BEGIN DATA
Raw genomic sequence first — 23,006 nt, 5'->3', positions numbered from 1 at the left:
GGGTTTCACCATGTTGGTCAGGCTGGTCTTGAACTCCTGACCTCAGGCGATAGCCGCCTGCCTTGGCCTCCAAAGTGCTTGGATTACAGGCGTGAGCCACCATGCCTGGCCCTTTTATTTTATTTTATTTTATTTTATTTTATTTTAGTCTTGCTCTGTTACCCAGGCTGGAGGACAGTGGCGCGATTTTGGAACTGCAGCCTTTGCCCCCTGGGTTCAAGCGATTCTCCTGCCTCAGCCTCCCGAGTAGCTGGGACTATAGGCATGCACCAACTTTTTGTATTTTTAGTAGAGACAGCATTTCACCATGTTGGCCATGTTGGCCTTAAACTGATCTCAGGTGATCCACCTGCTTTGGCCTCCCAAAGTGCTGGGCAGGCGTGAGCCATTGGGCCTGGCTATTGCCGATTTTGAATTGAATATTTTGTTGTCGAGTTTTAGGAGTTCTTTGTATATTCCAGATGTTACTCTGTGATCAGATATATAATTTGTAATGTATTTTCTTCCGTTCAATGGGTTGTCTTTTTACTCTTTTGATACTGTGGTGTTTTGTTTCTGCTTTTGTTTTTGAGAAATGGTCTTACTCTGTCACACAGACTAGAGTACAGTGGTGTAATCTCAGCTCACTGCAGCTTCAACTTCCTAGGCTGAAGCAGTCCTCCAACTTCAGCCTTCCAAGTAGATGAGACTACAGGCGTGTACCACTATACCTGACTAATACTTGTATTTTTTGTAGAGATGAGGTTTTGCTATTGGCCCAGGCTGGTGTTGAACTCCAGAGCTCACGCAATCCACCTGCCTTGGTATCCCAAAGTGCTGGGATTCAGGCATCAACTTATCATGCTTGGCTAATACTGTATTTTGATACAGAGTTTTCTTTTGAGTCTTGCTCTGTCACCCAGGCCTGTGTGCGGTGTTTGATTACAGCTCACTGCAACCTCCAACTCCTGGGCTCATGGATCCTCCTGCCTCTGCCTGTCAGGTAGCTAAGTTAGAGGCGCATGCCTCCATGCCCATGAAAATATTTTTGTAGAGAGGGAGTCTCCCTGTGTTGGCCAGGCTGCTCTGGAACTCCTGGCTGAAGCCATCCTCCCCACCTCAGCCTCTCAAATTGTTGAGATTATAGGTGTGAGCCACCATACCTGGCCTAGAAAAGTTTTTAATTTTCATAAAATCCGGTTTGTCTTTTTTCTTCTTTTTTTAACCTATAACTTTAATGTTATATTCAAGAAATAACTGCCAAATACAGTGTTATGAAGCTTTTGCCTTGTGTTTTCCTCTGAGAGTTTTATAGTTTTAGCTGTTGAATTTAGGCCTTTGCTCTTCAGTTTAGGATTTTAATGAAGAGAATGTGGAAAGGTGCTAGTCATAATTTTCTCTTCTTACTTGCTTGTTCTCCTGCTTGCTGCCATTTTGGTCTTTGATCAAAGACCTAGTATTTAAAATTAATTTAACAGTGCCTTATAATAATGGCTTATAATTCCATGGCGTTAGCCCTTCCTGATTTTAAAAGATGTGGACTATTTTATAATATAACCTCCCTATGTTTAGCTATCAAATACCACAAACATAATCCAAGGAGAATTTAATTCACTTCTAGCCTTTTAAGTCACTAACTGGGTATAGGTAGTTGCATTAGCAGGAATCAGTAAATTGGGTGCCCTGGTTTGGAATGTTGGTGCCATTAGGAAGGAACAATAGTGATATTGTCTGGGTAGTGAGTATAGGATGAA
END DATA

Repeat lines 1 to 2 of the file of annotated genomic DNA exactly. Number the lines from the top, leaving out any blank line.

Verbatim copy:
Raw genomic sequence first — 23,006 nt, 5'->3', positions numbered from 1 at the left:
GGGTTTCACCATGTTGGTCAGGCTGGTCTTGAACTCCTGACCTCAGGCGATAGCCGCCTGCCTTGGCCTCCAAAGTGCTTGGATTACAGGCGTGAGCCACCATGCCTGGCCCTTTTATTTTATTTTATTTTATTTTATTTTATTTTAGTCTTGCTCTGTTACCCAGGCTGGAGGACAGTGGCGCGATTTTGGAACTGCAGCCTTTGCCCCCTGGGTTCAAGCGATTCTCCTGCCTCAGCCTCCCGAGTAGCTGGGACTATAGGCATGCACCAACTTTTTGTATTTTTAGTAGAGACAGCATTTCACCATGTTGGCCATGTTGGCCTTAAACTGATCTCAGGTGATCCACCTGCTTTGGCCTCCCAAAGTGCTGGGCAGGCGTGAGCCATTGGGCCTGGCTATTGCCGATTTTGAATTGAATATTTTGTTGTCGAGTTTTAGGAGTTCTTTGTATATTCCAGATGTTACTCTGTGATCAGATATATAATTTGTAATGTATTTTCTTCCGTTCAATGGGTTGTCTTTTTACTCTTTTGATACTGTGGTGTTTTGTTTCTGCTTTTGTTTTTGAGAAATGGTCTTACTCTGTCACACAGACTAGAGTACAGTGGTGTAATCTCAGCTCACTGCAGCTTCAACTTCCTAGGCTGAAGCAGTCCTCCAACTTCAGCCTTCCAAGTAGATGAGACTACAGGCGTGTACCACTATACCTGACTAATACTTGTATTTTTTGTAGAGATGAGGTTTTGCTATTGGCCCAGGCTGGTGTTGAACTCCAGAGCTCACGCAATCCACCTGCCTTGGTATCCCAAAGTGCTGGGATTCAGGCATCAACTTATCATGCTTGGCTAATACTGTATTTTGATACAGAGTTTTCTTTTGAGTCTTGCTCTGTCACCCAGGCCTGTGTGCGGTGTTTGATTACAGCTCACTGCAACCTCCAACTCCTGGGCTCATGGATCCTCCTGCCTCTGCCTGTCAGGTAGCTAAGTTAGAGGCGCATGCCTCCATGCCCATGAAAATATTTTTGTAGAGAGGGAGTCTCCCTGTGTTGGCCAGGCTGCTCTGGAACTCCTGGCTGAAGCCATCCTCCCCACCTCAGCCTCTCAAATTGTTGAGATTATAGGTGTGAGCCACCATACCTGGCCTAGAAAAGTTTTTAATTTTCATAAAATCCGGTTTGTCTTTTTTCTTCTTTTTTTAACCTATAACTTTAATGTTATATTCAAGAAATAACTGCCAAATACAGTGTTATGAAGCTTTTGCCTTGTGTTTTCCTCTGAGAGTTTTATAGTTTTAGCTGTTGAATTTAGGCCTTTGCTCTTCAGTTTAGGATTTTAATGAAGAGAATGTGGAAAGGTGCTAGTCATAATTTTCTCTTCTTACTTGCTTGTTCTCCTGCTTGCTGCCATTTTGGTCTTTGATCAAAGACCTAGTATTTAAAATTAATTTAACAGTGCCTTATAATAATGGCTTATAATTCCATGGCGTTAGCCCTTCCTGATTTTAAAAGATGTGGACTATTTTATAATATAACCTCCCTATGTTTAGCTATCAAATACCACAAACATAATCCAAGGAGAATTTAATTCACTTCTAGCCTTTTAAGTCACTAACTGGGTATAGGTAGTTGCATTAGCAGGAATCAGTAAATTGGGTGCCCTGGTTTGGAATGTTGGTGCCATTAGGAAGGAACAATAGTGATATTGTCTGGGTAGTGAGTATAGGATGAA